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J Mol Biol. 2014 May 15;426(10):2082-97. doi: 10.1016/j.jmb.2014.03.006. Epub 2014 Mar 17.

Intrinsic disorder mediates cooperative signal transduction in STIM1.

Author information

1
Nanobiology Laboratories, Protonic NanoMachine Group, Graduate School of Frontier Biosciences, Osaka University, Osaka 565-0871, Japan.
2
Laboratory of Host Defense, WPI Immunology Frontier Research Center, Osaka University, Osaka 565-0871, Japan; Quantitative Immunology Research Unit, WPI Immunology Frontier Research Center, Osaka University, Osaka 565-0871, Japan.
3
Laboratory of Advanced Protein Characterization, Research Center for State-of-the-Art Functional Protein Analysis, Institute for Protein Research, Osaka University, Osaka 565-0871, Japan.
4
Department of Biochemistry and Biophysics, School of Medicine, University of North Carolina at Chapel Hill, Chapel Hill, NC 27599, USA.
5
Laboratory of Systems Immunology, WPI Immunology Frontier Research Center, Osaka University, Osaka 565-0871, Japan.
6
Laboratory of Systems Immunology, WPI Immunology Frontier Research Center, Osaka University, Osaka 565-0871, Japan; Research School of Chemistry, Australian National University Section on Biophysical Chemistry, Acton, 0200 ACT, Australia.
7
Laboratory of Host Defense, WPI Immunology Frontier Research Center, Osaka University, Osaka 565-0871, Japan.
8
Laboratory of Lymphocyte Differentiation, WPI Immunology Frontier Research Center, Osaka University, Osaka 565-0871, Japan.
9
Laboratory of Systems Immunology, WPI Immunology Frontier Research Center, Osaka University, Osaka 565-0871, Japan. Electronic address: standley@ifrec.osaka-u.ac.jp.

Abstract

Intrinsically disordered domains have been reported to play important roles in signal transduction networks by introducing cooperativity into protein-protein interactions. Unlike intrinsically disordered domains that become ordered upon binding, the EF-SAM domain in the stromal interaction molecule (STIM) 1 is distinct in that it is ordered in the monomeric state and partially unfolded in its oligomeric state, with the population of the two states depending on the local Ca(2+) concentration. The oligomerization of STIM1, which triggers extracellular Ca(2+) influx, exhibits cooperativity with respect to the local endoplasmic reticulum Ca(2+) concentration. Although the physiological importance of the oligomerization reaction is well established, the mechanism of the observed cooperativity is not known. Here, we examine the response of the STIM1 EF-SAM domain to changes in Ca(2+) concentration using mathematical modeling based on in vitro experiments. We find that the EF-SAM domain partially unfolds and dimerizes cooperatively with respect to Ca(2+) concentration, with Hill coefficients and half-maximal activation concentrations very close to the values observed in vivo for STIM1 redistribution and extracellular Ca(2+) influx. Our mathematical model of the dimerization reaction agrees quantitatively with our analytical ultracentrifugation-based measurements and previously published free energies of unfolding. A simple interpretation of these results is that Ca(2+) loss effectively acts as a denaturant, enabling cooperative dimerization and robust signal transduction. We present a structural model of the Ca(2+)-unbound EF-SAM domain that is consistent with a wide range of evidence, including resistance to proteolytic cleavage of the putative dimerization portion.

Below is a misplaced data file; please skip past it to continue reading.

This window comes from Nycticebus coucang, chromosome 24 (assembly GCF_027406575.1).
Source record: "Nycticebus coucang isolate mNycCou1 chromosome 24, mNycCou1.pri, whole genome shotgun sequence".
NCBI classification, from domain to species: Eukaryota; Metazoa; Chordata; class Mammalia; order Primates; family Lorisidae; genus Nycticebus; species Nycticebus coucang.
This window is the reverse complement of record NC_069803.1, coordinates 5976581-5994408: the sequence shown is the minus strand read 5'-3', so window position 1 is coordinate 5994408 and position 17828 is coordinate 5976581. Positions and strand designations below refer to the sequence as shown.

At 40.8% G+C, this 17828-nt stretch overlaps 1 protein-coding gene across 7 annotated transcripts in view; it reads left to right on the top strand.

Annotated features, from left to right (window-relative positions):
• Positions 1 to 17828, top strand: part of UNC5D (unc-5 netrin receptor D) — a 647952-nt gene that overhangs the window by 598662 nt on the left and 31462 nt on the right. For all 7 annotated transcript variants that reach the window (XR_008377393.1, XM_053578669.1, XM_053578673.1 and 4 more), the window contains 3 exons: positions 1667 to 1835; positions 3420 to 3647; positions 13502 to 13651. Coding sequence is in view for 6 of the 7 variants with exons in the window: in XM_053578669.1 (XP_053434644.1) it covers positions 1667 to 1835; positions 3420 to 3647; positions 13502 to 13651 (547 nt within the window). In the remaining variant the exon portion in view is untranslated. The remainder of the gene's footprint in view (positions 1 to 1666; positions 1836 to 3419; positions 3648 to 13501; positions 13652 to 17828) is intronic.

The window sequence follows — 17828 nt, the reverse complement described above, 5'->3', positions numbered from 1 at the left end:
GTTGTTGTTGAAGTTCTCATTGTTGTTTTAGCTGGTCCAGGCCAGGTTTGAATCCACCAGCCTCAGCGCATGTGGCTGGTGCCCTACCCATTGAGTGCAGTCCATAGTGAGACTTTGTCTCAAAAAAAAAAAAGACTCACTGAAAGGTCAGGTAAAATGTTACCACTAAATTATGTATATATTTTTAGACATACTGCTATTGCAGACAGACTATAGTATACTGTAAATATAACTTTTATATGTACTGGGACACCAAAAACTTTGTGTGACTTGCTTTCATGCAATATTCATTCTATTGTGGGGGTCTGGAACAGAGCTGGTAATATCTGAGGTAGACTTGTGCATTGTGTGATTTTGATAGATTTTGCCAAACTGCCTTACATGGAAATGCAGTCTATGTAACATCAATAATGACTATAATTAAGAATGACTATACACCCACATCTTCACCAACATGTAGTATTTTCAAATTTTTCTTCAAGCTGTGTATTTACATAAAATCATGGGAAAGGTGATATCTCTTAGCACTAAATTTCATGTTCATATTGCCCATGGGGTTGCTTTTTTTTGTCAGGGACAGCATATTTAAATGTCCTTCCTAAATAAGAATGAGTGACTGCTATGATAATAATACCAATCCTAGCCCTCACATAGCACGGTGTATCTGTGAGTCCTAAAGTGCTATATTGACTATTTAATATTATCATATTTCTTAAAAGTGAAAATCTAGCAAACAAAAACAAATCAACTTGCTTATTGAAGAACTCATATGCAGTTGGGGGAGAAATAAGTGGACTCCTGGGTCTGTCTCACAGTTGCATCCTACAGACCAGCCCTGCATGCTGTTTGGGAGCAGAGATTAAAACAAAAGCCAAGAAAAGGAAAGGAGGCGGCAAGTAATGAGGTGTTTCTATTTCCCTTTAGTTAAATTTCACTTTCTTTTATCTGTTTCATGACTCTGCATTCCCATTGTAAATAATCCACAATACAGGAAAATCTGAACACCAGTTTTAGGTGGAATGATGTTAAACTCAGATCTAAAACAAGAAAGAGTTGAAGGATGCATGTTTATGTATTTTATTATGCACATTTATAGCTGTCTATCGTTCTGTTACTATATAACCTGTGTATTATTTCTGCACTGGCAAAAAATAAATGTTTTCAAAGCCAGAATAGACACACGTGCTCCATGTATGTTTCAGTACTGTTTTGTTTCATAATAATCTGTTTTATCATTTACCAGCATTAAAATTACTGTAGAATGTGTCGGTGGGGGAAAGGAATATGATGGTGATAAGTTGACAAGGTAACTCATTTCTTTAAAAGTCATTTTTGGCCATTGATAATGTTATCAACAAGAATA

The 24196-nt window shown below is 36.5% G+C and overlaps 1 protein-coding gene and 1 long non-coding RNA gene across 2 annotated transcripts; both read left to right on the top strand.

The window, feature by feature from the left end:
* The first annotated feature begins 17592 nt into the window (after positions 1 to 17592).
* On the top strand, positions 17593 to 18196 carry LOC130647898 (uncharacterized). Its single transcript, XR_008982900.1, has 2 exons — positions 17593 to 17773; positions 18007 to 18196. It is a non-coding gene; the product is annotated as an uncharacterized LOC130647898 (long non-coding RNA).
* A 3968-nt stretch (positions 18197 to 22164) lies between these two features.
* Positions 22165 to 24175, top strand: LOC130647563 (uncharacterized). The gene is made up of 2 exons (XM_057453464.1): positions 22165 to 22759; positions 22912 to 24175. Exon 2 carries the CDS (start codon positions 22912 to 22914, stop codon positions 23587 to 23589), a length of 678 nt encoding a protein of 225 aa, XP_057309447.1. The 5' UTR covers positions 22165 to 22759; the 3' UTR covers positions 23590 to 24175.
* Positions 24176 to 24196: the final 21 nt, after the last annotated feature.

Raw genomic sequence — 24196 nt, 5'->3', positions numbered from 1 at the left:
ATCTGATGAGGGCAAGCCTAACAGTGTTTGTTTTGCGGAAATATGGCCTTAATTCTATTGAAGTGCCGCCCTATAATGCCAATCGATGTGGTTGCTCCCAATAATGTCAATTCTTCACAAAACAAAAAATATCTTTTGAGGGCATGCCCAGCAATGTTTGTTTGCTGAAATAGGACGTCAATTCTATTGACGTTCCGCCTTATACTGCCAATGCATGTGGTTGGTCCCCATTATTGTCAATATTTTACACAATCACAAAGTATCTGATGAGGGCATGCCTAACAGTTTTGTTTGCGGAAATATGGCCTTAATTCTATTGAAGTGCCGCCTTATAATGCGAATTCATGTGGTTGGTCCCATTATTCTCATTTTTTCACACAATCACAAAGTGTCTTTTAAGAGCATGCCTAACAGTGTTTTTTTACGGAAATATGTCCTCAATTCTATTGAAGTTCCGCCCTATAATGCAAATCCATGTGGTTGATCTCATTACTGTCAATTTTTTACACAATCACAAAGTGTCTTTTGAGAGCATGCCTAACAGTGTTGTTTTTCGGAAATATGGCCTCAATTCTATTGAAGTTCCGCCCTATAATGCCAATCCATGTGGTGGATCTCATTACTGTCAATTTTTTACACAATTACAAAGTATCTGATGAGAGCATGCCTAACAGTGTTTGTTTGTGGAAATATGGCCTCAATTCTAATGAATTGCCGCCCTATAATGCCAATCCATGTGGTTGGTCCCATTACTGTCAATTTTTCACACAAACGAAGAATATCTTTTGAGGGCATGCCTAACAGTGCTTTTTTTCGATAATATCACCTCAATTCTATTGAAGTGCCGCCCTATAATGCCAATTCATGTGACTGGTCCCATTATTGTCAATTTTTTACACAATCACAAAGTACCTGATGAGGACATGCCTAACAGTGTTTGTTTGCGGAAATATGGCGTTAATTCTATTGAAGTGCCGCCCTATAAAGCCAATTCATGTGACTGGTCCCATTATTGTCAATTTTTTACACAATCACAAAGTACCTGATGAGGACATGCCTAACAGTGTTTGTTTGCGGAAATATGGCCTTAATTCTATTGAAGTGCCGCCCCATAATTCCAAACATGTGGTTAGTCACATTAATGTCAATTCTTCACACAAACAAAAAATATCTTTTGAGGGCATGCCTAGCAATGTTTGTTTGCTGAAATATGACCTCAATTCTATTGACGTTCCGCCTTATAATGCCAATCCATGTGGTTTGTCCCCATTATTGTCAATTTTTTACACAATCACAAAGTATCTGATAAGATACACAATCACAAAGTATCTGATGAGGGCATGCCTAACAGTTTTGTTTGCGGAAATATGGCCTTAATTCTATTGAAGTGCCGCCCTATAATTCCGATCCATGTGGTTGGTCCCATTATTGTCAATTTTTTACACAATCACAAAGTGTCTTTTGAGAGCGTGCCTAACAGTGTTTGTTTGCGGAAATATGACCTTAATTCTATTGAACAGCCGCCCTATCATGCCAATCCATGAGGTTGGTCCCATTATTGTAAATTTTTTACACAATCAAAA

KEYWORDS:

STIM1; cooperativity; intrinsic disorder; store-operated calcium entry

PMID:
24650897
DOI:
10.1016/j.jmb.2014.03.006
[Indexed for MEDLINE]
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